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The snow was already falling when I climbed, ever so smugly, into the Chevrolet Colorado. There was no anxiety on my part, because Chevy’s new midsize offers available on-the-fly 4-wheel drive as well as a 4-low setting for off-roading, part of the Z71 package on my test vehicle. I was ready for whatever the road and Mother Nature served up.

Chevy reintroduced the Colorado in late 2014, sensing that there was a gap that a newly designed, mid-size pickup truck could fill. Ford had ceded some of that turf when it discontinued Ranger, and General Motors clearly feels that Toyota’s 10-year-old Tacoma and Nissan’s similarly aged Frontier are vulnerable, given that its marketing calls those pickups out directly. Already knighted Truck of the Year by Motor Trend, what Colorado (and GMC sibling Canyon) brings to market is a smartly designed and executed pickup at a reasonable price.

A couple of months ago, we demo-ed the GMC Sierra Denali 2500HD, a high-riding, 6,500-lb.-or-so truck that had an enormous V-8 Allison diesel engine paired with every kind of creature comfort in the cab. It was a dazzling combination of brute and beauty, but the price tag was a beast, too: around $64,000 fully tricked out.

The Colorado cuts that weight by more than a third and the price by more than half — the entry level price is around $20,000 — but still offers somewhat surprising comfort. And, while short on frills and add-ons, it covers just about everything you need. For instance, there are four USB ports to power phones and tablet. There’s a blessedly simple-to-use navigation/infotainment system that includes 4G LTE and a built-in WiFi hotspot. One-touch icons pop up on the 8-inch screen, allowing you to access the radio or Pandora or weather with minimum distraction. All systems should be this simple, but car companies seem to go out of their way to tech them up for no good reason.

One of the themes of the Colorado could be that it gives you less, but in a good way. It’s about six inches narrower than its full-size siblings. That might not mean much in rural areas, but in the city it’s the difference between nimble and not. Squeezing past double-parked cars in Manhattan’s crowded streets was relatively easy. You can buy the Colorado in extended cab and two crew-cab versions with either a very parkable 5-ft. 2-in. truck bed (which runs about 18 ft. in length), or a 6-ft. 2-in bed. One thing you get more of is mileage: about 25 miles per gallon combined.)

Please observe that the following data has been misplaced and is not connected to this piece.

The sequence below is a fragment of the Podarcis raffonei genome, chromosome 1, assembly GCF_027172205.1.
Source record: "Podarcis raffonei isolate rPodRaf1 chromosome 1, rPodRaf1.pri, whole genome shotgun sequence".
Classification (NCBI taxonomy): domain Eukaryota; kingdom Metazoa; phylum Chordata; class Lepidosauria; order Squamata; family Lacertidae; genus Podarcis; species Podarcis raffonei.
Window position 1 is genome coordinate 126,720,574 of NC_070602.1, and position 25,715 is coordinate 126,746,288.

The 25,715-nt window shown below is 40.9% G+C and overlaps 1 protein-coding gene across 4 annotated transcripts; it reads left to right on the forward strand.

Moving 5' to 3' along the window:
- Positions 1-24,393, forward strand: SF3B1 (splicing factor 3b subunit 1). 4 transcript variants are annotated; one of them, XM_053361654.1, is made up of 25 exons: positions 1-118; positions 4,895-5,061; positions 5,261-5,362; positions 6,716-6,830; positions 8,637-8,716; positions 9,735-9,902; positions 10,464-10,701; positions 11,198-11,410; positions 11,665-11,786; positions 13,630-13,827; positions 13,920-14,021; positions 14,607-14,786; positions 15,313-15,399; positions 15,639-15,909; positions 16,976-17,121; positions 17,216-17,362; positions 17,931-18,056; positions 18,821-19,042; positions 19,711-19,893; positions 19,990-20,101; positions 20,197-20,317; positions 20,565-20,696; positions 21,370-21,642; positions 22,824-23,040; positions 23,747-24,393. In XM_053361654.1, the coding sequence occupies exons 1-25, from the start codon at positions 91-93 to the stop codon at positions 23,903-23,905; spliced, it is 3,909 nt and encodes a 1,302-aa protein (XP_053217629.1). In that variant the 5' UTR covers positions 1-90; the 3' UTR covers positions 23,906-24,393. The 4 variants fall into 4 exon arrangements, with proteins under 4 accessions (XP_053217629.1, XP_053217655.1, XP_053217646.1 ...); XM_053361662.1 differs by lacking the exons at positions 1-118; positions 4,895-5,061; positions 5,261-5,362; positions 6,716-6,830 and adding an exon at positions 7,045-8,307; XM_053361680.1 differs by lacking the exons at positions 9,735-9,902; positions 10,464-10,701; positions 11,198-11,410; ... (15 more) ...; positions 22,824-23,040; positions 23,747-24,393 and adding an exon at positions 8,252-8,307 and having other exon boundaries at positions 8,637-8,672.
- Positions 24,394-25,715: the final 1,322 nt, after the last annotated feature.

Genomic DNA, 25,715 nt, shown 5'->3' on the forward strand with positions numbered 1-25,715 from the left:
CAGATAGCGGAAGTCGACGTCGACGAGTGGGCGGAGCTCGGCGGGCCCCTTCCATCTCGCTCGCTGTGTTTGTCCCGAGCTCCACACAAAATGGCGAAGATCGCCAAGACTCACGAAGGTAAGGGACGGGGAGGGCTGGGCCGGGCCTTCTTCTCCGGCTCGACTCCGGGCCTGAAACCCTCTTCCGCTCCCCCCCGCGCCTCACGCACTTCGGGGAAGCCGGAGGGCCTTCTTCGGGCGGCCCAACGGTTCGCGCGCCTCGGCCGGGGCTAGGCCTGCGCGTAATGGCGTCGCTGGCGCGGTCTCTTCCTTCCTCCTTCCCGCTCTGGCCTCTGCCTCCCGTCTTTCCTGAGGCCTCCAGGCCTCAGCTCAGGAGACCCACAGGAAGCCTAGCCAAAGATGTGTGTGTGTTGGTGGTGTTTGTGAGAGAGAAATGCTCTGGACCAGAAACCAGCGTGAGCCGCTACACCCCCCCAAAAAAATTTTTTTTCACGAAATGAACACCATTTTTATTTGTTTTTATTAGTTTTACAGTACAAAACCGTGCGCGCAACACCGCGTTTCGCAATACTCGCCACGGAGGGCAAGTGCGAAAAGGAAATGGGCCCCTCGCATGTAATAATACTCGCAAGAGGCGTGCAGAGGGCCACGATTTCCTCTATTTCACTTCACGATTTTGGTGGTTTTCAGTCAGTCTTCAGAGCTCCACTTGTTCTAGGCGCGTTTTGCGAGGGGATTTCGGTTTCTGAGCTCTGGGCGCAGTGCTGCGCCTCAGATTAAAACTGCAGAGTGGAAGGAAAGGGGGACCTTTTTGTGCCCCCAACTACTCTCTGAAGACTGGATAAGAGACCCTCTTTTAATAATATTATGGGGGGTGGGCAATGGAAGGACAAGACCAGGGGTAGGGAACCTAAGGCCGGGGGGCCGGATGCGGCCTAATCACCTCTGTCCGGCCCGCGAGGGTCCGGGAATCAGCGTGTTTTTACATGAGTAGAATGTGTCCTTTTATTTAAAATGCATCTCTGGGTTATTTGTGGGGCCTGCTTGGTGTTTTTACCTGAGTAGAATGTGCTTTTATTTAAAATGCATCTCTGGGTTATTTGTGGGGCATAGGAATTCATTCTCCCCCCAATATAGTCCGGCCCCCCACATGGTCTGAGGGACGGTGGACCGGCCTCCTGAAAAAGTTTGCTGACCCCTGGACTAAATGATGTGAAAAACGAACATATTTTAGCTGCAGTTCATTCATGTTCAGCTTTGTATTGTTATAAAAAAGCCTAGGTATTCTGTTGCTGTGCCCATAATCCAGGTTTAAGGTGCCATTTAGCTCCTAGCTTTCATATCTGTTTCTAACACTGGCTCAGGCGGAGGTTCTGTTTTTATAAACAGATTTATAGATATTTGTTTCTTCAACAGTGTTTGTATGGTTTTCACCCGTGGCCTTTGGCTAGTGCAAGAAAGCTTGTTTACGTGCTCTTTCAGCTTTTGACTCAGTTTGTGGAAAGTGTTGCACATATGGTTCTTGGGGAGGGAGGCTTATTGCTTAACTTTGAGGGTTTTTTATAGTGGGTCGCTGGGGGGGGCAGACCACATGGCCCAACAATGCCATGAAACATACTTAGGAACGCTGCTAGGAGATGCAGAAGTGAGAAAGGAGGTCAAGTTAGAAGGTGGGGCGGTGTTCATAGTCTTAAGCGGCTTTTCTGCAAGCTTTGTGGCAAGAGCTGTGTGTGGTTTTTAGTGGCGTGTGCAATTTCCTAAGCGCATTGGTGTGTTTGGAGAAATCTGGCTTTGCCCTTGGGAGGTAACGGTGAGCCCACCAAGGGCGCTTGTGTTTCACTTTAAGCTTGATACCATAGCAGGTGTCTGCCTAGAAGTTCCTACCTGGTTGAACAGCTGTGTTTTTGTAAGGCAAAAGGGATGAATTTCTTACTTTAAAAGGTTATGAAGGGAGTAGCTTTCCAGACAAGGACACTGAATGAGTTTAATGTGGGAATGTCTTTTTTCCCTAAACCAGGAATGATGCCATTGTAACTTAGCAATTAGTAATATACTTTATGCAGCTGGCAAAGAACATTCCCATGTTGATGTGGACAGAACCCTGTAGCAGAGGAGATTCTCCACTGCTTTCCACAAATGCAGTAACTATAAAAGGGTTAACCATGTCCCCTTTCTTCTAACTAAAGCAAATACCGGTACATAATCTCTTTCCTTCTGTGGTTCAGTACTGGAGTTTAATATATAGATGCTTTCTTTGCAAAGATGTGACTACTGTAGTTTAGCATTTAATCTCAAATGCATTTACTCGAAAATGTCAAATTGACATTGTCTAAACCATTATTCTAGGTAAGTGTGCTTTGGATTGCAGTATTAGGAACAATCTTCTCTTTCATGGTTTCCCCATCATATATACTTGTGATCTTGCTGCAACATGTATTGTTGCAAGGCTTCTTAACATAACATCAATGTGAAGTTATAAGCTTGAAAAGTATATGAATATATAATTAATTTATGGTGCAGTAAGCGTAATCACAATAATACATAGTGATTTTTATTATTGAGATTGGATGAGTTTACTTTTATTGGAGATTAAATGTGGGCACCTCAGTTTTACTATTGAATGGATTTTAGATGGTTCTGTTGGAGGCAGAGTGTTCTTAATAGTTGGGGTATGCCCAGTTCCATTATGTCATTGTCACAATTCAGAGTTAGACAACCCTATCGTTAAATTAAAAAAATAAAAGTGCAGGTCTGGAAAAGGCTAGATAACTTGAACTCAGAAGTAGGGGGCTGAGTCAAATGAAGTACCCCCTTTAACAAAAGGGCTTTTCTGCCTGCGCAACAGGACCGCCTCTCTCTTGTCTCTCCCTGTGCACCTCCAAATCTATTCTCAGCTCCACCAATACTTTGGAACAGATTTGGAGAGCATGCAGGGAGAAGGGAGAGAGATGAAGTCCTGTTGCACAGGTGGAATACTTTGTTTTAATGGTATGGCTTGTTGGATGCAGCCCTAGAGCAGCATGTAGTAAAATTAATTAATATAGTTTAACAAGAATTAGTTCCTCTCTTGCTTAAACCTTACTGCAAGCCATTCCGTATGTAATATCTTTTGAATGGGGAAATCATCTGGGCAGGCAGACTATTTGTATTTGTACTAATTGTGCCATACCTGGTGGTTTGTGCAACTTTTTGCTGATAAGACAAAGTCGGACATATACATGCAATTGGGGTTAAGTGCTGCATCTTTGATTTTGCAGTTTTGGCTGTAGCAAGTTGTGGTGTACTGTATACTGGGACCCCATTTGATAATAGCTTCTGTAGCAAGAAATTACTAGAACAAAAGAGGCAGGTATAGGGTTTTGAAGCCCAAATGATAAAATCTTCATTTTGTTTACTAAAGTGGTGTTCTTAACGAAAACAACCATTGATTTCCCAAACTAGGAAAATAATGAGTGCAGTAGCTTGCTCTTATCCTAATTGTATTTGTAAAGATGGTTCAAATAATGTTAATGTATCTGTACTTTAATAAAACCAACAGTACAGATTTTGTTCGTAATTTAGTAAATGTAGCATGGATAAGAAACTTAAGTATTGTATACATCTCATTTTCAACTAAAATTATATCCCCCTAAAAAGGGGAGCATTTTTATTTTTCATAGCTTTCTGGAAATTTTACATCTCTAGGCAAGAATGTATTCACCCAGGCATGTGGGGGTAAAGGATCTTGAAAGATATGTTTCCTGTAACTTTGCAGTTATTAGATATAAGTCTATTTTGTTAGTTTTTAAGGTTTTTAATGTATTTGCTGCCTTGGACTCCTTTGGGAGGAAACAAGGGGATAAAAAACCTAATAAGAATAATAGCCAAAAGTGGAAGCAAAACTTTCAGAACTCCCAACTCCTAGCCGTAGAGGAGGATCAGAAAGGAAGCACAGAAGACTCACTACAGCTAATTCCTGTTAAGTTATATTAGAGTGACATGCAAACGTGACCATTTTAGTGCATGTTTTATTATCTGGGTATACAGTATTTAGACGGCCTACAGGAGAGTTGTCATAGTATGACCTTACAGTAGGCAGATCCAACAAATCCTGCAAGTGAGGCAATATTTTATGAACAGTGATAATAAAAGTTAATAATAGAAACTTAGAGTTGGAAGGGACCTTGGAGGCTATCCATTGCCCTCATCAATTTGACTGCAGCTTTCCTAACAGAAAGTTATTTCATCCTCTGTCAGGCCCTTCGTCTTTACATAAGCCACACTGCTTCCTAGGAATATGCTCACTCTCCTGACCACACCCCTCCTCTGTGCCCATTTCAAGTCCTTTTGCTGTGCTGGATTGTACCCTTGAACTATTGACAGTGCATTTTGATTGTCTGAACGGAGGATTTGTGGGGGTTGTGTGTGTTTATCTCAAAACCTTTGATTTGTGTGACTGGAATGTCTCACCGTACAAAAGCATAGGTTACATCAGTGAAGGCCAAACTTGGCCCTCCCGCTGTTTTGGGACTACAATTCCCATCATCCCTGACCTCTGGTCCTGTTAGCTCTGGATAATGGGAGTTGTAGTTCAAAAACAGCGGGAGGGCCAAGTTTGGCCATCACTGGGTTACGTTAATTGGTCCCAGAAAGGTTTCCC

The Colorado’s city/country capabilities are what might make it a good fit for cities like Denver or Salt Lake or Burlington, Vermont. On the highway, the Colorado has car-like handling qualities in both steering and ride quality; on city streets, although you’re sitting up a bit, you don't have the bumpy ride that pickups can produce. The truck is pulled along by either a 200-horsepower 4-cylinder front-wheel drive or a 305-hp sixpack, available in two- and four-wheel drive. I drove the 4WD Z71 Crew Short Box, designed for off-roading, which had the bigger engine. Price: $36,710, including the premium audio/info system.

Although I drove only the six-cylinder, it’s hard not to recommend it over the standard version. Despite the larger displacement, the V-6 is not the smoothest in acceleration, particularly in two-wheel-drive mode, but you’ll appreciate that power, which you really have to have if you are towing something. On snow-covered roads, the 4-wheel drive was comforting, with very smooth acceleration and power distribution. We also took the Colorado off road for a brief test up and down a relatively steep, snow-covered incline. Piece of cake.

Too bad the Blizzard of ’15 proved to be a bit of a flop in my area. Not so the Colorado — it lives up to expectations.